Fall Term 1995
Jirina Smejkalova
Department of History

Course Description

This research seminar deals with the processes of censorship and canon-formation within the cultural contexts of the post-World War II Central European countries. By focusing on the institutional structures (for example in the Czech context) we will consider how the centrally-controlled cultural politics of the former communist state imposed restrictions and constraints while paradoxically producing supportive spaces for the emergence of alternative cultural practices. My intention is to enrich our understanding of the relations between people and cultural production within a particular place undergoing historically unique transitions.

After 1968, Czech and Slovak cultural life became - more dramatically then in many of the other countries of the region ruled by communist governments - divided into three spheres: a state-operated sphere of officially produced culture, another sphere of culture produced within dissident and underground circles (samizdat, home-theater performances), and a third sphere of exile culture. We will examine the ways in which the state-controlled web of institutions (such as publishing houses, distribution authorities, libraries, and bookstores) protected and conserved the mutual impenetrability of all three domains. We will also consider the tensions resulting from the most recent collapse of these formerly relatively autonomous spheres into a commonly shared space of reprivatization and the reintroduction of a market economy.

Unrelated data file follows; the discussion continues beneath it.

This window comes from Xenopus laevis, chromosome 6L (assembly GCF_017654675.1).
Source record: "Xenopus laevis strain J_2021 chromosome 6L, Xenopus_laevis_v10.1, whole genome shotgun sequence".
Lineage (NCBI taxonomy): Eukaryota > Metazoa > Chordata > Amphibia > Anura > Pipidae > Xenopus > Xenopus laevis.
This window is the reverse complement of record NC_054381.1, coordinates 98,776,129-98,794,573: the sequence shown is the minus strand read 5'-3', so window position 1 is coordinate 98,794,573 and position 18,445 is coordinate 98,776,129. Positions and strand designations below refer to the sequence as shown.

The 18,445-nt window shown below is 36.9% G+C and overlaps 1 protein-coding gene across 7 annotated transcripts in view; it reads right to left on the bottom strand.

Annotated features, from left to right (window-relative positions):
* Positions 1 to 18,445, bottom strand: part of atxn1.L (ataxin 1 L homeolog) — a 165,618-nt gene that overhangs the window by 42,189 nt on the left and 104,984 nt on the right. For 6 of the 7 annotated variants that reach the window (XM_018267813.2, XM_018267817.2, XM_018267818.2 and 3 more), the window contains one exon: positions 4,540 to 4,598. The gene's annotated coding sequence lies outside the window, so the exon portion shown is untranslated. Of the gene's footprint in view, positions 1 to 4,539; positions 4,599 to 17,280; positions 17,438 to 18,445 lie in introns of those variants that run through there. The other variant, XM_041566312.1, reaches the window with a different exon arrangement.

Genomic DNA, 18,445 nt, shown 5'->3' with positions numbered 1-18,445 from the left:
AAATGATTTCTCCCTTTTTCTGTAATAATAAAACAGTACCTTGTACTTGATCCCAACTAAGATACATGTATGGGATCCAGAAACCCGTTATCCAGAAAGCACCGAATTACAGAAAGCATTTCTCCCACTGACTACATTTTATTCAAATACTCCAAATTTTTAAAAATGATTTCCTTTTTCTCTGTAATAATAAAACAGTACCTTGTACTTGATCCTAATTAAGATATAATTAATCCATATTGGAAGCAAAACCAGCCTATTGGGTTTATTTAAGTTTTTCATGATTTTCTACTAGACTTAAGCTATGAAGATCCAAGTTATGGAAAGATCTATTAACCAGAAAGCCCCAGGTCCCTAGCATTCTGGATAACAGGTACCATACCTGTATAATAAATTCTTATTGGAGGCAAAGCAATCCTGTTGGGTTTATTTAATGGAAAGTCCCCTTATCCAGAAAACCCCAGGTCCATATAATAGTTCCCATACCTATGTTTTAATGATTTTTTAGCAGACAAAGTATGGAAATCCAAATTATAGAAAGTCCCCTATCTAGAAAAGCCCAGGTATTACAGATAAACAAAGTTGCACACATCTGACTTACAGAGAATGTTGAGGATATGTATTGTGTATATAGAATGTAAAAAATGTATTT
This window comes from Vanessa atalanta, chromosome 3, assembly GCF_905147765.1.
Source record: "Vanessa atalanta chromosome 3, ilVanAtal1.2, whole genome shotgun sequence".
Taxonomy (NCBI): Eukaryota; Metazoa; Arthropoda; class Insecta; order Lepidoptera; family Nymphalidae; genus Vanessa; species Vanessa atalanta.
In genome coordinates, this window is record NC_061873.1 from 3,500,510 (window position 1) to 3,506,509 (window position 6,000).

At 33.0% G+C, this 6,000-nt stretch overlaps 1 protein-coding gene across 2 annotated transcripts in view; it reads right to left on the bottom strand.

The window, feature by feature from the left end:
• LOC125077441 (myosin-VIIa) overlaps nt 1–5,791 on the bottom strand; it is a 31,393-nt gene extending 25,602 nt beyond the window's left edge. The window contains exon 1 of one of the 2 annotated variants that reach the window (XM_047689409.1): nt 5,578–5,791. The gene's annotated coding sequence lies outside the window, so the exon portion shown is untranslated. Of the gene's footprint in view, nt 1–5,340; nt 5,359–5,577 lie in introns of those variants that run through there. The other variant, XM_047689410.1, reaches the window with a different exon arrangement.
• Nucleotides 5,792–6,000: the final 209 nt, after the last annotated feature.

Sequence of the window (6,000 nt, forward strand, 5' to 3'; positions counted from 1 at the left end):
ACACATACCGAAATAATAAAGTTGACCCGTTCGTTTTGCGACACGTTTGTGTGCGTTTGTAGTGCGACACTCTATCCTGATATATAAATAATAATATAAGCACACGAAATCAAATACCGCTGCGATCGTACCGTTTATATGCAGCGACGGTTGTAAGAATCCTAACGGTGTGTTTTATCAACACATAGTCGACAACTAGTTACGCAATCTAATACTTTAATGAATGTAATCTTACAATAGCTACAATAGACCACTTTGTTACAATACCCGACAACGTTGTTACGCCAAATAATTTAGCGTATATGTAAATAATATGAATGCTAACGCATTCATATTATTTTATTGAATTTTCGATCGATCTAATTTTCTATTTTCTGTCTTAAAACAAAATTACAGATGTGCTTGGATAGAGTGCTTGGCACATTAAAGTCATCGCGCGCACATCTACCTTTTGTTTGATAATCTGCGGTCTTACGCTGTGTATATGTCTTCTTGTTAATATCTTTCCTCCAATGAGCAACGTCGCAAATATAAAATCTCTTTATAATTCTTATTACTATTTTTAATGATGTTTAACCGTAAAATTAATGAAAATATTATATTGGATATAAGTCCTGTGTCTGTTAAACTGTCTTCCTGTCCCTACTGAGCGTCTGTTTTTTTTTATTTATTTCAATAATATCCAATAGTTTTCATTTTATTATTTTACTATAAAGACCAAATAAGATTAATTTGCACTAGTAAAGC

In conjunction with these institutional issues, we will read the work of both Czech and Western authors with particular attention to their textual representation of the 'oppressed cultural context. We will ask how the "in" has been represented by authors writing from outside of that place, how the "out" has been represented by the authors working within. Here we will be especially concerned with how the institutional constraints and their transitions described above have been embedded in the discourses and themes of such texts, as well as with how memory and time have been narrated in relation to the representations of "actual events" across lines of historical and institutional discontinuity (1948,1968, 1989). The students will read selections from the works of Milan Kundera, Vaclav Havel, Bohumil Hrabal as well as conduct their own research projects in the Open Society Archives.

This course aims not only to expose a social and cultural space which remains largely misunderstood by the international academic community. It should also test the limits of the Western cultural theories by confronting them with the experience of the "other" Europe. It will question models of censorship which treat it as the oppressive exercise of centralized power by clearly defined "others" who decide on the inclusion and exclusion of particular texts. Our question will be how readers' access (Williams) to the text is constituted and instituted (Goldman, Ziolkowski). I will present "censorship" (Darnton, Holquist) as a far reaching phenomenon, closely related to the process of canon-formation (Altieri, Culler), as a practice of selection which imposes limits (Hall, Said) at various institutional levels. The concepts of "authorship" and "authority" will be reexamined in terms of repeated and communally shared performances (Butler, Havel) maintained and anticipated by "men of letters. " Using various media (texts, music, slides, films), and the materials of Open Society Archives the course will challenge the view of Europe as a unified, monolithic obstacle to the realization of a multiculturally variable world.

CRC-Curriculum Resource Center
CEU Budapest, Hungary
Modified: June, 1996


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